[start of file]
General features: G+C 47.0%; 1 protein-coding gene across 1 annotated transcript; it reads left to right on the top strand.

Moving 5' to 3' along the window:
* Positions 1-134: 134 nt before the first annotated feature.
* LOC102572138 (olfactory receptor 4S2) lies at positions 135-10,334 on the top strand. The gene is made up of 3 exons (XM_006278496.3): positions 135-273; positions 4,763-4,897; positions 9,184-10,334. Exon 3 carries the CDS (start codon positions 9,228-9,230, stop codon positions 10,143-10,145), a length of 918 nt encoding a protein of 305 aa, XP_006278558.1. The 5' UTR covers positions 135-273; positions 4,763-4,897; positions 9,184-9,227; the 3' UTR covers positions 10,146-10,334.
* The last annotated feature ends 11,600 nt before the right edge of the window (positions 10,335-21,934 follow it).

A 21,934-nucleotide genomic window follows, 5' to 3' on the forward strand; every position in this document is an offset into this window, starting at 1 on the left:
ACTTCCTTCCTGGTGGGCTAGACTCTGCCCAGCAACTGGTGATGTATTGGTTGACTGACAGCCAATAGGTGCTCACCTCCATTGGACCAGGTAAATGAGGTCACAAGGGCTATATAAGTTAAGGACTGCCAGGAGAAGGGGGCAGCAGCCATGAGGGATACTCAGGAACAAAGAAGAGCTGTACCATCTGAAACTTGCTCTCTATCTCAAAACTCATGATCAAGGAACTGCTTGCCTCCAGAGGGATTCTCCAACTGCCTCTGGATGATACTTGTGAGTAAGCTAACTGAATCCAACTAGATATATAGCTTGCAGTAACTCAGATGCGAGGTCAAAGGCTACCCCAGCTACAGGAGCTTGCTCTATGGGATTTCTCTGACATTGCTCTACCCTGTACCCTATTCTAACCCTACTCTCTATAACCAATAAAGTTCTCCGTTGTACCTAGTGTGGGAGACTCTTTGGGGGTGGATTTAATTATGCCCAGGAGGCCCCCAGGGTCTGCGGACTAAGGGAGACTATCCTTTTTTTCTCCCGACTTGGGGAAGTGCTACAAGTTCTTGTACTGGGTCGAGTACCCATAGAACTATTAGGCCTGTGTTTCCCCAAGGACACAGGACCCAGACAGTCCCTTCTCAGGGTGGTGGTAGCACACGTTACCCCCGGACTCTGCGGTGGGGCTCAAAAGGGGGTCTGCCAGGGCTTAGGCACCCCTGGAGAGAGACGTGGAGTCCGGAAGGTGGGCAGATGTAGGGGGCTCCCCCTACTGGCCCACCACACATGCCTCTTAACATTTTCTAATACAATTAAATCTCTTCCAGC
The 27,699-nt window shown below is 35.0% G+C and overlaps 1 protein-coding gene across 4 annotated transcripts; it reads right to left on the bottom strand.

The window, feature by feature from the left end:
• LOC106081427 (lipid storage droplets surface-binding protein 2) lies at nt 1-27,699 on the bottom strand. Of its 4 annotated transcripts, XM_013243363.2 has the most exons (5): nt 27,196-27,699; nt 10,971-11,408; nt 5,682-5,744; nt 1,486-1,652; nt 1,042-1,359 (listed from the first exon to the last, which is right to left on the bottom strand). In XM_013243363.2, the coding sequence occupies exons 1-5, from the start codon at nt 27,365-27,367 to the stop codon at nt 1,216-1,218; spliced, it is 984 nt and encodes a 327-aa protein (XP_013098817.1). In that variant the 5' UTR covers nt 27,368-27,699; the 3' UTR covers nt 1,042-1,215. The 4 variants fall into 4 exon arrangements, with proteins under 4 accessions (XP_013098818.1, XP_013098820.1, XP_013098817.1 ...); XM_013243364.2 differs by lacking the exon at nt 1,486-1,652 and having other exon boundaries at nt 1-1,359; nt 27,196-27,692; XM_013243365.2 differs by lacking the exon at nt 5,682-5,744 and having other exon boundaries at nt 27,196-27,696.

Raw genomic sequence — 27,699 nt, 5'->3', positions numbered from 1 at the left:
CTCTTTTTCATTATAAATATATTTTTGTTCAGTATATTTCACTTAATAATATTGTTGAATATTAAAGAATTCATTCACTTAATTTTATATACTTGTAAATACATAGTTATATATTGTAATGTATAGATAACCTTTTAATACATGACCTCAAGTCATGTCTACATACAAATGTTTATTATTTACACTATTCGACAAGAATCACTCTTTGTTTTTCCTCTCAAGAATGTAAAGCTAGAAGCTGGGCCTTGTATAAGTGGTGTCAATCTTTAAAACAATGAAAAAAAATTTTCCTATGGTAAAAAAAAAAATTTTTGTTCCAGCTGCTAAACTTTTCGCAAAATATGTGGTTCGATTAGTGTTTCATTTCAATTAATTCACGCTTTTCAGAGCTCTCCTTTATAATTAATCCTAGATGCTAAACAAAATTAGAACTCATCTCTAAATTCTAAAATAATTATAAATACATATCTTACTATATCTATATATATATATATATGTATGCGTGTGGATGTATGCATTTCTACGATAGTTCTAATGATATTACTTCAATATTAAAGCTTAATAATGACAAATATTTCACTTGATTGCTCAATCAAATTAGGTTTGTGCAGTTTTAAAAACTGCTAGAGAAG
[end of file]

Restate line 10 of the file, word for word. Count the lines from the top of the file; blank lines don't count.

• LOC106081427 (lipid storage droplets surface-binding protein 2) lies at nt 1-27,699 on the bottom strand. Of its 4 annotated transcripts, XM_013243363.2 has the most exons (5): nt 27,196-27,699; nt 10,971-11,408; nt 5,682-5,744; nt 1,486-1,652; nt 1,042-1,359 (listed from the first exon to the last, which is right to left on the bottom strand). In XM_013243363.2, the coding sequence occupies exons 1-5, from the start codon at nt 27,365-27,367 to the stop codon at nt 1,216-1,218; spliced, it is 984 nt and encodes a 327-aa protein (XP_013098817.1). In that variant the 5' UTR covers nt 27,368-27,699; the 3' UTR covers nt 1,042-1,215. The 4 variants fall into 4 exon arrangements, with proteins under 4 accessions (XP_013098818.1, XP_013098820.1, XP_013098817.1 ...); XM_013243364.2 differs by lacking the exon at nt 1,486-1,652 and having other exon boundaries at nt 1-1,359; nt 27,196-27,692; XM_013243365.2 differs by lacking the exon at nt 5,682-5,744 and having other exon boundaries at nt 27,196-27,696.